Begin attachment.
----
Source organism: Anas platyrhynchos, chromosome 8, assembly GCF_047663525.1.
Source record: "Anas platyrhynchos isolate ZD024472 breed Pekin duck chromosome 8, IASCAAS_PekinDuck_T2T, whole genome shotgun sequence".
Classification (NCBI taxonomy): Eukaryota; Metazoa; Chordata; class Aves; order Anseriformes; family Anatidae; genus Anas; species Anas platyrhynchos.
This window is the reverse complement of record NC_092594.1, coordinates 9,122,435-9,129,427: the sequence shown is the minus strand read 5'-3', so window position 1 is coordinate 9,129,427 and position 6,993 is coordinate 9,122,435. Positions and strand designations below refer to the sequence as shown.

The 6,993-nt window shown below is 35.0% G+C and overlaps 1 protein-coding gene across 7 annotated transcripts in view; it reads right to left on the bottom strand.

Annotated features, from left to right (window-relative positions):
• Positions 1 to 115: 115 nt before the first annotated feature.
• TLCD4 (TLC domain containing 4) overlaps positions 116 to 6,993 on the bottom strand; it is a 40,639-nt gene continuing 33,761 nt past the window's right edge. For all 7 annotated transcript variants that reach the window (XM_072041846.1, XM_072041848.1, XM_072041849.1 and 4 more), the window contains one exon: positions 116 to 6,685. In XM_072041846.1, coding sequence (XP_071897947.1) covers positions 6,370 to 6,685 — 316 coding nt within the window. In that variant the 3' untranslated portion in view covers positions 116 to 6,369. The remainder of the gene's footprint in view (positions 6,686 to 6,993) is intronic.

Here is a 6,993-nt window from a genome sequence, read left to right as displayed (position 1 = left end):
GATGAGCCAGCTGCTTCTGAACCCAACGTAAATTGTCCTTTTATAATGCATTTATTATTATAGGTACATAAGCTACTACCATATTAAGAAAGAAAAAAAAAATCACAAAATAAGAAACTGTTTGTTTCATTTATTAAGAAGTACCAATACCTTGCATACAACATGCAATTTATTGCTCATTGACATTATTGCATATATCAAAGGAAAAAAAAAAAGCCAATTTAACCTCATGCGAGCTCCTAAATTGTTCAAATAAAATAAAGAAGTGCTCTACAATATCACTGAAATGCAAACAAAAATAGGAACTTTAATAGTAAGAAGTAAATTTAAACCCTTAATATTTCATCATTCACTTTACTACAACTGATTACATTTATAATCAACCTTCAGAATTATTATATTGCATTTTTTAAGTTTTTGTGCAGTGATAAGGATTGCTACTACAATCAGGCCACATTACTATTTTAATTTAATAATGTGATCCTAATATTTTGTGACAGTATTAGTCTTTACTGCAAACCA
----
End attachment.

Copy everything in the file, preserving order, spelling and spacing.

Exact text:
Source organism: Anas platyrhynchos, chromosome 8, assembly GCF_047663525.1.
Source record: "Anas platyrhynchos isolate ZD024472 breed Pekin duck chromosome 8, IASCAAS_PekinDuck_T2T, whole genome shotgun sequence".
Classification (NCBI taxonomy): Eukaryota; Metazoa; Chordata; class Aves; order Anseriformes; family Anatidae; genus Anas; species Anas platyrhynchos.
This window is the reverse complement of record NC_092594.1, coordinates 9,122,435-9,129,427: the sequence shown is the minus strand read 5'-3', so window position 1 is coordinate 9,129,427 and position 6,993 is coordinate 9,122,435. Positions and strand designations below refer to the sequence as shown.

The 6,993-nt window shown below is 35.0% G+C and overlaps 1 protein-coding gene across 7 annotated transcripts in view; it reads right to left on the bottom strand.

Annotated features, from left to right (window-relative positions):
• Positions 1 to 115: 115 nt before the first annotated feature.
• TLCD4 (TLC domain containing 4) overlaps positions 116 to 6,993 on the bottom strand; it is a 40,639-nt gene continuing 33,761 nt past the window's right edge. For all 7 annotated transcript variants that reach the window (XM_072041846.1, XM_072041848.1, XM_072041849.1 and 4 more), the window contains one exon: positions 116 to 6,685. In XM_072041846.1, coding sequence (XP_071897947.1) covers positions 6,370 to 6,685 — 316 coding nt within the window. In that variant the 3' untranslated portion in view covers positions 116 to 6,369. The remainder of the gene's footprint in view (positions 6,686 to 6,993) is intronic.

Here is a 6,993-nt window from a genome sequence, read left to right as displayed (position 1 = left end):
GATGAGCCAGCTGCTTCTGAACCCAACGTAAATTGTCCTTTTATAATGCATTTATTATTATAGGTACATAAGCTACTACCATATTAAGAAAGAAAAAAAAAATCACAAAATAAGAAACTGTTTGTTTCATTTATTAAGAAGTACCAATACCTTGCATACAACATGCAATTTATTGCTCATTGACATTATTGCATATATCAAAGGAAAAAAAAAAAGCCAATTTAACCTCATGCGAGCTCCTAAATTGTTCAAATAAAATAAAGAAGTGCTCTACAATATCACTGAAATGCAAACAAAAATAGGAACTTTAATAGTAAGAAGTAAATTTAAACCCTTAATATTTCATCATTCACTTTACTACAACTGATTACATTTATAATCAACCTTCAGAATTATTATATTGCATTTTTTAAGTTTTTGTGCAGTGATAAGGATTGCTACTACAATCAGGCCACATTACTATTTTAATTTAATAATGTGATCCTAATATTTTGTGACAGTATTAGTCTTTACTGCAAACCA